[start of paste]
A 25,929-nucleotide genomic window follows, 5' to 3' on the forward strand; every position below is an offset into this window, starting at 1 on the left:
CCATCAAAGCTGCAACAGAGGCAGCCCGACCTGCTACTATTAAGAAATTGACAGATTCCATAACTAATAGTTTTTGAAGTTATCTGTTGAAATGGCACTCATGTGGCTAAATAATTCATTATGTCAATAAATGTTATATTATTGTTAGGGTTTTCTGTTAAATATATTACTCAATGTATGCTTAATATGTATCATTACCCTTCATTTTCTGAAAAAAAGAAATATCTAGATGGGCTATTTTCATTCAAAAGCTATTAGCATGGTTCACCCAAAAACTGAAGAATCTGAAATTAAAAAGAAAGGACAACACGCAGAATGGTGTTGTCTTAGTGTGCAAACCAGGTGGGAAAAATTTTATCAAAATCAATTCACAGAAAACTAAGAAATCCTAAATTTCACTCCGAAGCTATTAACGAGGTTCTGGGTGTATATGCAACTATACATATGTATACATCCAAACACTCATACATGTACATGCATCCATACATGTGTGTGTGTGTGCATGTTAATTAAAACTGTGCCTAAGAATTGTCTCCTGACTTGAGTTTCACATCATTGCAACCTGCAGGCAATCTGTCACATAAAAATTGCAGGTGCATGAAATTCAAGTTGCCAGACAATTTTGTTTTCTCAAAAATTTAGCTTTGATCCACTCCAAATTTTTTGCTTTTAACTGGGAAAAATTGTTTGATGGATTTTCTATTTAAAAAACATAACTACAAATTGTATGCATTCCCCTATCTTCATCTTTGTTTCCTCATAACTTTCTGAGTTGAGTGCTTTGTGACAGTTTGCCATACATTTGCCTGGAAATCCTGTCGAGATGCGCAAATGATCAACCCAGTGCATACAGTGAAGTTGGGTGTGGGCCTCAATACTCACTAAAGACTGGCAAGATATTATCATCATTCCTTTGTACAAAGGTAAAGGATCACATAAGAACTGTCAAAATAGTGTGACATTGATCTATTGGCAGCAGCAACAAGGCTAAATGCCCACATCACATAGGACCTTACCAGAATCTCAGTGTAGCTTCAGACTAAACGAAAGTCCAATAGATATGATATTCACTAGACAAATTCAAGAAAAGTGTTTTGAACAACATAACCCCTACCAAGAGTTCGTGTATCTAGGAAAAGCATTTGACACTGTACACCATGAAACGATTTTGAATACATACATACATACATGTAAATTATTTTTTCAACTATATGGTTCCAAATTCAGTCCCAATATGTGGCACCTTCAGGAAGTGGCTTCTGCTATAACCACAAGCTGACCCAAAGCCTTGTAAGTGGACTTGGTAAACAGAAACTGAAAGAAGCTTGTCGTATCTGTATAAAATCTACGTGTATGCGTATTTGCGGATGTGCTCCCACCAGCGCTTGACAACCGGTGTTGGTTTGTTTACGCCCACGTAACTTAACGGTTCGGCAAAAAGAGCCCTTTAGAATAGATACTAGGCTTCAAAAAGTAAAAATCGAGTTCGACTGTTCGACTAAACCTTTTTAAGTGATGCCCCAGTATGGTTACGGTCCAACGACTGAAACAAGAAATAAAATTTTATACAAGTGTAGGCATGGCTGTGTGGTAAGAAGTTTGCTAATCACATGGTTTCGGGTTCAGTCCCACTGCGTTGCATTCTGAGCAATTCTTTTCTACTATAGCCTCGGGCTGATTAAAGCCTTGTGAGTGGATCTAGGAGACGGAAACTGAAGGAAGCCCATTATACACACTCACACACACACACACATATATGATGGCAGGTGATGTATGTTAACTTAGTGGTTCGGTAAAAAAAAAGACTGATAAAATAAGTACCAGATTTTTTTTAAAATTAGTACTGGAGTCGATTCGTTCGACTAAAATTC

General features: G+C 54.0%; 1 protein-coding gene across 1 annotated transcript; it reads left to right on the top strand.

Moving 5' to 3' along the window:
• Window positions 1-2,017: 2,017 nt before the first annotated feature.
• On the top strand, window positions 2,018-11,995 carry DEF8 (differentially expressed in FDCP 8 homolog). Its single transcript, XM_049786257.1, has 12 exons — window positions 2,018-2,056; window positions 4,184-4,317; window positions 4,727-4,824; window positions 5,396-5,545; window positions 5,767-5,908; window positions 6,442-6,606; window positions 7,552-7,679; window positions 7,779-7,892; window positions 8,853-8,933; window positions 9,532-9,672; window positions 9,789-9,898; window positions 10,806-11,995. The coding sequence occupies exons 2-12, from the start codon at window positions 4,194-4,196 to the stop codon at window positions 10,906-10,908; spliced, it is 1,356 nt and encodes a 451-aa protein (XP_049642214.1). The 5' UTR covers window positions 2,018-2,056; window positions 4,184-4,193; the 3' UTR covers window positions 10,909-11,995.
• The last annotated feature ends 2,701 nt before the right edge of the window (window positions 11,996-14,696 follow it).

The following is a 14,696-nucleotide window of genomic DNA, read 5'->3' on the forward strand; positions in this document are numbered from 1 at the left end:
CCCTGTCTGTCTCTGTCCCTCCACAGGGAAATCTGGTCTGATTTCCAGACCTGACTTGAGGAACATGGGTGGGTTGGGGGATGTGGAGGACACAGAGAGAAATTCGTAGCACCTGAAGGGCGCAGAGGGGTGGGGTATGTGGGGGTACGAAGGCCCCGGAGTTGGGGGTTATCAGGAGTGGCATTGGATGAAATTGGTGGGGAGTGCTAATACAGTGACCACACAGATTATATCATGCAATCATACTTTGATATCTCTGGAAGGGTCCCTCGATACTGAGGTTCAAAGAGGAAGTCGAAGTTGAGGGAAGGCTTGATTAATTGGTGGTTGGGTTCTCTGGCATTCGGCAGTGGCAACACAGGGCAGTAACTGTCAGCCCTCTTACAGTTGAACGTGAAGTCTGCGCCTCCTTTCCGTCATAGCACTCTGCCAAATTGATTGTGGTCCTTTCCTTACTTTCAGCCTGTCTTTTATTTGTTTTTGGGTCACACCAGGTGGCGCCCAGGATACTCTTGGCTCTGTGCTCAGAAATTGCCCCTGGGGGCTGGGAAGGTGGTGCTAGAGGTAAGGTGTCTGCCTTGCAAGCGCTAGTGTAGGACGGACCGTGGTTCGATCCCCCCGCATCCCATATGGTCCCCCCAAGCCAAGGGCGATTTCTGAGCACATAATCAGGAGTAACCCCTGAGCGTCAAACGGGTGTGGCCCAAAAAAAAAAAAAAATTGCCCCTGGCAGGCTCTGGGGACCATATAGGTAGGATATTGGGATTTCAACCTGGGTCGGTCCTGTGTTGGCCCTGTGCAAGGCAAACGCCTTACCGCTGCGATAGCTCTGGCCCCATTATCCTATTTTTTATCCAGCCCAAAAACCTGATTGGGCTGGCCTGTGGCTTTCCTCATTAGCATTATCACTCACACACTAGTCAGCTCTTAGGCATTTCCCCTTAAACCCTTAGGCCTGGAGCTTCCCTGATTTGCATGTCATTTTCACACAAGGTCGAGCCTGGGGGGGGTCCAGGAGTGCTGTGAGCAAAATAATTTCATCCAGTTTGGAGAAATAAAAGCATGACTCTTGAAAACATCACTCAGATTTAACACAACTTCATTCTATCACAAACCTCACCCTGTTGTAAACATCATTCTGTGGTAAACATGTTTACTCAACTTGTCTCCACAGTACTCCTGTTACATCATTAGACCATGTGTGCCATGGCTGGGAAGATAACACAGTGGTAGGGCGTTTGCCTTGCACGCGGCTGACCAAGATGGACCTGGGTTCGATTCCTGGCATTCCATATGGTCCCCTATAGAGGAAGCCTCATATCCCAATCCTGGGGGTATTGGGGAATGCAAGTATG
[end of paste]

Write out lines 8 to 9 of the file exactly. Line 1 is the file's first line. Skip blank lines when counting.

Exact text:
The following is a 14,696-nucleotide window of genomic DNA, read 5'->3' on the forward strand; positions in this document are numbered from 1 at the left end:
CCCTGTCTGTCTCTGTCCCTCCACAGGGAAATCTGGTCTGATTTCCAGACCTGACTTGAGGAACATGGGTGGGTTGGGGGATGTGGAGGACACAGAGAGAAATTCGTAGCACCTGAAGGGCGCAGAGGGGTGGGGTATGTGGGGGTACGAAGGCCCCGGAGTTGGGGGTTATCAGGAGTGGCATTGGATGAAATTGGTGGGGAGTGCTAATACAGTGACCACACAGATTATATCATGCAATCATACTTTGATATCTCTGGAAGGGTCCCTCGATACTGAGGTTCAAAGAGGAAGTCGAAGTTGAGGGAAGGCTTGATTAATTGGTGGTTGGGTTCTCTGGCATTCGGCAGTGGCAACACAGGGCAGTAACTGTCAGCCCTCTTACAGTTGAACGTGAAGTCTGCGCCTCCTTTCCGTCATAGCACTCTGCCAAATTGATTGTGGTCCTTTCCTTACTTTCAGCCTGTCTTTTATTTGTTTTTGGGTCACACCAGGTGGCGCCCAGGATACTCTTGGCTCTGTGCTCAGAAATTGCCCCTGGGGGCTGGGAAGGTGGTGCTAGAGGTAAGGTGTCTGCCTTGCAAGCGCTAGTGTAGGACGGACCGTGGTTCGATCCCCCCGCATCCCATATGGTCCCCCCAAGCCAAGGGCGATTTCTGAGCACATAATCAGGAGTAACCCCTGAGCGTCAAACGGGTGTGGCCCAAAAAAAAAAAAAAATTGCCCCTGGCAGGCTCTGGGGACCATATAGGTAGGATATTGGGATTTCAACCTGGGTCGGTCCTGTGTTGGCCCTGTGCAAGGCAAACGCCTTACCGCTGCGATAGCTCTGGCCCCATTATCCTATTTTTTATCCAGCCCAAAAACCTGATTGGGCTGGCCTGTGGCTTTCCTCATTAGCATTATCACTCACACACTAGTCAGCTCTTAGGCATTTCCCCTTAAACCCTTAGGCCTGGAGCTTCCCTGATTTGCATGTCATTTTCACACAAGGTCGAGCCTGGGGGGGGTCCAGGAGTGCTGTGAGCAAAATAATTTCATCCAGTTTGGAGAAATAAAAGCATGACTCTTGAAAACATCACTCAGATTTAACACAACTTCATTCTATCACAAACCTCACCCTGTTGTAAACATCATTCTGTGGTAAACATGTTTACTCAACTTGTCTCCACAGTACTCCTGTTACATCATTAGACCATGTGTGCCATGGCTGGGAAGATAACACAGTGGTAGGGCGTTTGCCTTGCACGCGGCTGACCAAGATGGACCTGGGTTCGATTCCTGGCATTCCATATGGTCCCCTATAGAGGAAGCCTCATATCCCAATCCTGGGGGTATTGGGGAATGCAAGTATG